Summary of 9th Seoul Town Meeting

by Anne Ladouceur, 20/12/2007


The Seoul Metroplitan Government held its 9th Town Hall Meeting on Friday 30 November. In attendance were about 160 people, including government officials and members of the expat community. This was the second Town Hall Meeting in 2007, the first having been held in April. The November meeting’s agenda included: Schooling for Expat Children, Access to Services for Foreign Residents, Marriage-Immigration Policy, Cross-Cultural Programs (for foreign spouses) and an open-question period.  Since most mothers and working ex-pats were unable to attend the meeting, some questions/issues were submitted in writing prior to the meeting.

Schooling for Expat Children issues included the high cost of schools for the children of foreign residents as well as the limited schooling options available in Seoul as opposed to other Asian countries. A parent pointed out that although her husband was employed by a major American multi-national, the couple were from two different European countries and that their children would be completing their education in Europe but that international schools in Seoul do not meet those needs in that the curriculum (of English-language schools) is primarily American and Christian-based. The government was asked what it planned on doing to address the needs of foreign invested families who need a more international and truly secular schooling for their children. The high cost of schooling was also raised. A city official indicated that two international schools would likely be opened in the next two or three years – one in Gangnam and one in the Digital Media City.

Access to services brought questions and comments on a number of challenges and frustrations faced by foreign residents and visitors, including discriminatory banking rules, telephone (land line and cell) access, on-line purchases (even on sites with English information), and more. Participants asked about banking regulations that now require non-Koreans to wait at least three months before they are allowed to access their Korean bank account via the ATM and why foreigners are no longer allowed to access their Korean bank accounts from international ATMs outside the country.
The difficulty, or even impossibility, of ordering simple things like movie or theatre tickets on-line or shopping in the many e-markets, not because of language difficulties, but because alien registration numbers are not recognized. Others talked about the biases against foreign customers by the major telecommunications companies when it comes to basic services such as landline or cell phones. The invited expat guest speaker, explained that she was able to access many of the necessary basic services, but only with the help of Korean staff. “We need to be able to live in Korea independently and to be able to do things for ourselves” she added.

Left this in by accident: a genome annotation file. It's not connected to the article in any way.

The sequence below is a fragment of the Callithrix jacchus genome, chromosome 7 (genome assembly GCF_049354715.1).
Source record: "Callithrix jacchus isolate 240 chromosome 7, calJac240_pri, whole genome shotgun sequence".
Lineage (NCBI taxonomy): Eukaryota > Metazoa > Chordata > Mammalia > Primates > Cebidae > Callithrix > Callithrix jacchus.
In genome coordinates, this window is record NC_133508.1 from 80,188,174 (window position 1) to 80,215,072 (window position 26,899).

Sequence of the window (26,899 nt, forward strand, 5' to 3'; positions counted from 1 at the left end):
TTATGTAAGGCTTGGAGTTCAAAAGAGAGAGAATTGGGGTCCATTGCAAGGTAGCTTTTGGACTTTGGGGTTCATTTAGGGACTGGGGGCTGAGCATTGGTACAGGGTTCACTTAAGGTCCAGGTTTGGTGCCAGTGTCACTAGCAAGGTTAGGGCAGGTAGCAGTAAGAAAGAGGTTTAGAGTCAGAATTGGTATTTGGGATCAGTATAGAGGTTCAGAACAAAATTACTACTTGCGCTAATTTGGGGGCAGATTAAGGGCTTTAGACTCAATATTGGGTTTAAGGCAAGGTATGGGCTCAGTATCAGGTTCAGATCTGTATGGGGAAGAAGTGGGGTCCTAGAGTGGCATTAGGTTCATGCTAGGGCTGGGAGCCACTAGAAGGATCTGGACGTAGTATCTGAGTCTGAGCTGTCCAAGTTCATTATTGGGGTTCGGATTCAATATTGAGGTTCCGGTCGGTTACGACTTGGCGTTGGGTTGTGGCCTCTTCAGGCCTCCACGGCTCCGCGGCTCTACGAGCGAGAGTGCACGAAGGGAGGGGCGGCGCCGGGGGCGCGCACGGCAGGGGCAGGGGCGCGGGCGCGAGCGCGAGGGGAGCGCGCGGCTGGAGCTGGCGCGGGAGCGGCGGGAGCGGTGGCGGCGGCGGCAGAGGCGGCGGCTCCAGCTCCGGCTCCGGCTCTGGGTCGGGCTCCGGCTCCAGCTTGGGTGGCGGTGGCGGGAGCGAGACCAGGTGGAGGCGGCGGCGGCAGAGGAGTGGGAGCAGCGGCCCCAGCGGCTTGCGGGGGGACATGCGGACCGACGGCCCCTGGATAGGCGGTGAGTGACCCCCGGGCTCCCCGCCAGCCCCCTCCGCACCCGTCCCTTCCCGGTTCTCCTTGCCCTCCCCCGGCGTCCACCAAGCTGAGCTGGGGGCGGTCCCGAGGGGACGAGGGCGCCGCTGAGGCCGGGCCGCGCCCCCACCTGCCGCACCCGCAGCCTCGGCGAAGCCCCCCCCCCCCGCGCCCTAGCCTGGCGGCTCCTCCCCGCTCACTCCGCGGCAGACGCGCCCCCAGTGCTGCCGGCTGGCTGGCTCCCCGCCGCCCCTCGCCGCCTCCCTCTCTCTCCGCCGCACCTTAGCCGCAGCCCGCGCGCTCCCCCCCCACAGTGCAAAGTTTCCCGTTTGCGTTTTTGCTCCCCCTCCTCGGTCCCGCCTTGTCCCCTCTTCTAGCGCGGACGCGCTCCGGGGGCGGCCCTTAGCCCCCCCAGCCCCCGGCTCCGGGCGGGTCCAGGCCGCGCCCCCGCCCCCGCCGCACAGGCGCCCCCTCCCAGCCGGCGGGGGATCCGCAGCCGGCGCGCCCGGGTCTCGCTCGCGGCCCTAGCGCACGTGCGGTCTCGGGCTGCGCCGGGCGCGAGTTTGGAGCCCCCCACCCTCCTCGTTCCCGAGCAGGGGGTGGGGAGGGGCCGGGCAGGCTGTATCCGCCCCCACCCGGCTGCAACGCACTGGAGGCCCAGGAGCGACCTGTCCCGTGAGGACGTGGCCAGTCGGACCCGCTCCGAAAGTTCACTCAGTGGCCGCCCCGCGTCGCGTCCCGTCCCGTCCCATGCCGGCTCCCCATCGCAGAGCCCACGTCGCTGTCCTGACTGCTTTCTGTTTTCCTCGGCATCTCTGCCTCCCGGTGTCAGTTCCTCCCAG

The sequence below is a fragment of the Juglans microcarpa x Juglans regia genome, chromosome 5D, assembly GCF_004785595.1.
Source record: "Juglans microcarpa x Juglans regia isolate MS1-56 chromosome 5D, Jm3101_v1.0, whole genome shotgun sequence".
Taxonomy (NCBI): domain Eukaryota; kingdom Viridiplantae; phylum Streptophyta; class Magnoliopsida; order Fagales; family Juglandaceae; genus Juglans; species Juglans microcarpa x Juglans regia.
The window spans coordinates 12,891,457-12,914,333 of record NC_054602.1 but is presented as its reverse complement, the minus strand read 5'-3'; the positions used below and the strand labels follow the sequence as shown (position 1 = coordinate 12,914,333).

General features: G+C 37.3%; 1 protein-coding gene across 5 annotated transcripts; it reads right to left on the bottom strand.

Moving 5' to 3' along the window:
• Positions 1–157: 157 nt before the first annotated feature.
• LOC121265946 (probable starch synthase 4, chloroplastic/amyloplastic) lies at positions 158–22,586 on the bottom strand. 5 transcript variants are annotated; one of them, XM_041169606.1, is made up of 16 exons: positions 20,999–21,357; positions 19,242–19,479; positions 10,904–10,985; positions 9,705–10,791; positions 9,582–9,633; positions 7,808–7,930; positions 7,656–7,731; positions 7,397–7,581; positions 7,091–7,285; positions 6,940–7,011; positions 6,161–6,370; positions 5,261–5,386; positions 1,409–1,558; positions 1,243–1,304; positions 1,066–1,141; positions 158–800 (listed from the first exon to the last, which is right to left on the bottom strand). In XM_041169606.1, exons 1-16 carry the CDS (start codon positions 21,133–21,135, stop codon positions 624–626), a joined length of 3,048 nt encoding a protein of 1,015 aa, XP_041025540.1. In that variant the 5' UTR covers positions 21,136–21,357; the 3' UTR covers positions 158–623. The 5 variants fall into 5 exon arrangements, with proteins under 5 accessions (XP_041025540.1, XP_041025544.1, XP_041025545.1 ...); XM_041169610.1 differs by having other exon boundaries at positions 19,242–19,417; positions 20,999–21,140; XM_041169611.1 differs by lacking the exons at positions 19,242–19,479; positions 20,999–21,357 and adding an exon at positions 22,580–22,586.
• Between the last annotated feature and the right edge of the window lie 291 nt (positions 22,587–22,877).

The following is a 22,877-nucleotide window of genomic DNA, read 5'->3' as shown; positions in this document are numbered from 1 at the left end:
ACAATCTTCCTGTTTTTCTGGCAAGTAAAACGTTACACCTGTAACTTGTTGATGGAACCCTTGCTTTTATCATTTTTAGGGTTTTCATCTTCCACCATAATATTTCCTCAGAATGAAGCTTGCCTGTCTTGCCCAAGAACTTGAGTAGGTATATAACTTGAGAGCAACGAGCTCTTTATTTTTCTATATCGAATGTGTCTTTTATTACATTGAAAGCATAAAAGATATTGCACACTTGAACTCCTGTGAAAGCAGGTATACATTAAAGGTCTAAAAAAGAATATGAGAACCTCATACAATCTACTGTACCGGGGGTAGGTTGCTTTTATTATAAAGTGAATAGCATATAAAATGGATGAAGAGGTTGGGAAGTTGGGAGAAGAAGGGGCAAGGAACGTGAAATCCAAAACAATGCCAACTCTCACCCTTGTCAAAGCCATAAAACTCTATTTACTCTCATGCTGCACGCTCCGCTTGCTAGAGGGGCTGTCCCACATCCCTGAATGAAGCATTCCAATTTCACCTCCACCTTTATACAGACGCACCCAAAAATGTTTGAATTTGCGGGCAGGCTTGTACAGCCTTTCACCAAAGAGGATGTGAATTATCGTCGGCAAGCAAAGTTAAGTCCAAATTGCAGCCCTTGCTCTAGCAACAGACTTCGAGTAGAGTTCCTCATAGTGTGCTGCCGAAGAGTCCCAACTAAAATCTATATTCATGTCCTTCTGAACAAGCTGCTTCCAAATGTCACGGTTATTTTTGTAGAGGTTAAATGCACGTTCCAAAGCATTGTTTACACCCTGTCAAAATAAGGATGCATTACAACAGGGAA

Two government officials made presentations on immigration policies regarding the increase in marriages in which one spouse is a foreign national and on cultural programs that the government has developed for them. Foreign spouses spoke to some of the challenges facing them, such as regulations that prevent their names being added to the family registry resulting in not being named as the mother of their children and having all of their personal information (immigration required data) attached to their children’s school records for anyone to read. The issue of dual citizenship for foreign nationals married to Koreans was also raised along with the experience of foreign husbands having to leave the country following a divorce from their Korean spouse.

The majority of immigration questions were about the new visa regulations for English Teachers with foreign embassy officials and participants expressing the need for information in English. Other immigration questions touched on the difficulty of getting clear and consistent information from immigration officials/sites regarding immigration rules and requirements in other areas as well, including business investment. The official was also asked why Korea does not have a landed immigrant category, why a labor conflict with an employer can be used as justification for refusing to issue a work visa (with another employer) and if Korea has any plans to be more open on allowing domestic help visas.

Other issues raised in the general questions segment (including some that were sent in by expats who are unable to attend a week day meeting) touched on a variety of subject. Included among them were taxi safety (non-working or absent back-seat safety belts) and taxis that drive past foreigners or refuse to take them where they need to go; the need for more late night buses and trains, more commuter bike paths/dedicated bike lanes and a more complete bike path map. Questions were also sent in asking if the city has policies regarding noise from commercial establishments and motorcycles as well as the recurrent ‘motorcycles on the sidewalk’ complaint (one writer did suggest posting soldiers and/or police on sidewalks as part of an identification and penalty strategy.

At the end of the meeting, participants were asked to inform the city via the Seoul Help Center for Foreigners what they would like to see on the agenda of the next meeting and if they would prefer a weekend, weekday day or weekday night date next time.

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